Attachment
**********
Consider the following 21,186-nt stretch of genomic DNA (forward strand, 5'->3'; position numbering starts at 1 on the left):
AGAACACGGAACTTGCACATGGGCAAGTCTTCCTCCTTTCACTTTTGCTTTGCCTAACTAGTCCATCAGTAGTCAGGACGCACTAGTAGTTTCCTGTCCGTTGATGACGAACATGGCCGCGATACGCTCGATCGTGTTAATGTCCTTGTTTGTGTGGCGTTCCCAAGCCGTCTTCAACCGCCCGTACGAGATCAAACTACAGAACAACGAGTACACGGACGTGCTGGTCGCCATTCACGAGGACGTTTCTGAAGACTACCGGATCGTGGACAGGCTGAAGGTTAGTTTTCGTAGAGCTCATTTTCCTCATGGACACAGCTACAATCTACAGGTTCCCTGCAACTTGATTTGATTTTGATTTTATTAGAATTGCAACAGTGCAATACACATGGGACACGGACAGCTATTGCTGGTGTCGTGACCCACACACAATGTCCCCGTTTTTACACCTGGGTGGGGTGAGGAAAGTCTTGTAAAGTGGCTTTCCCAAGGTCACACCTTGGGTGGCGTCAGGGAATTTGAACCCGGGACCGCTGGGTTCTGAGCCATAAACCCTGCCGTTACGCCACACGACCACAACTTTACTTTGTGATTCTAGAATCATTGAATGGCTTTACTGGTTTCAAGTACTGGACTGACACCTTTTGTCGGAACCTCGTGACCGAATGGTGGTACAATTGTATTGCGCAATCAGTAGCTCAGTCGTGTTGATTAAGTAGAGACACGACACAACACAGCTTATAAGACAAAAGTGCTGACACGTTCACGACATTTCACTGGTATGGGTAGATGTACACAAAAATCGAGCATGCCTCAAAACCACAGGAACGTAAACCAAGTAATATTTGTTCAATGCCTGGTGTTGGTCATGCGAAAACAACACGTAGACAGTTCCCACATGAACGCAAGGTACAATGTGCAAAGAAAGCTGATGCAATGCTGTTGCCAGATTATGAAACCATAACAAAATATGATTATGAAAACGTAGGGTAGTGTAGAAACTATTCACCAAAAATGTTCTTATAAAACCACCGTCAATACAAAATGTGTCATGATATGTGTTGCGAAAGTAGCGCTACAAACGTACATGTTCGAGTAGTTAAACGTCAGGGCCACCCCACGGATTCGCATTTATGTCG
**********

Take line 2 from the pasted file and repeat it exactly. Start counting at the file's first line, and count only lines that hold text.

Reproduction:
AGAACACGGAACTTGCACATGGGCAAGTCTTCCTCCTTTCACTTTTGCTTTGCCTAACTAGTCCATCAGTAGTCAGGACGCACTAGTAGTTTCCTGTCCGTTGATGACGAACATGGCCGCGATACGCTCGATCGTGTTAATGTCCTTGTTTGTGTGGCGTTCCCAAGCCGTCTTCAACCGCCCGTACGAGATCAAACTACAGAACAACGAGTACACGGACGTGCTGGTCGCCATTCACGAGGACGTTTCTGAAGACTACCGGATCGTGGACAGGCTGAAGGTTAGTTTTCGTAGAGCTCATTTTCCTCATGGACACAGCTACAATCTACAGGTTCCCTGCAACTTGATTTGATTTTGATTTTATTAGAATTGCAACAGTGCAATACACATGGGACACGGACAGCTATTGCTGGTGTCGTGACCCACACACAATGTCCCCGTTTTTACACCTGGGTGGGGTGAGGAAAGTCTTGTAAAGTGGCTTTCCCAAGGTCACACCTTGGGTGGCGTCAGGGAATTTGAACCCGGGACCGCTGGGTTCTGAGCCATAAACCCTGCCGTTACGCCACACGACCACAACTTTACTTTGTGATTCTAGAATCATTGAATGGCTTTACTGGTTTCAAGTACTGGACTGACACCTTTTGTCGGAACCTCGTGACCGAATGGTGGTACAATTGTATTGCGCAATCAGTAGCTCAGTCGTGTTGATTAAGTAGAGACACGACACAACACAGCTTATAAGACAAAAGTGCTGACACGTTCACGACATTTCACTGGTATGGGTAGATGTACACAAAAATCGAGCATGCCTCAAAACCACAGGAACGTAAACCAAGTAATATTTGTTCAATGCCTGGTGTTGGTCATGCGAAAACAACACGTAGACAGTTCCCACATGAACGCAAGGTACAATGTGCAAAGAAAGCTGATGCAATGCTGTTGCCAGATTATGAAACCATAACAAAATATGATTATGAAAACGTAGGGTAGTGTAGAAACTATTCACCAAAAATGTTCTTATAAAACCACCGTCAATACAAAATGTGTCATGATATGTGTTGCGAAAGTAGCGCTACAAACGTACATGTTCGAGTAGTTAAACGTCAGGGCCACCCCACGGATTCGCATTTATGTCG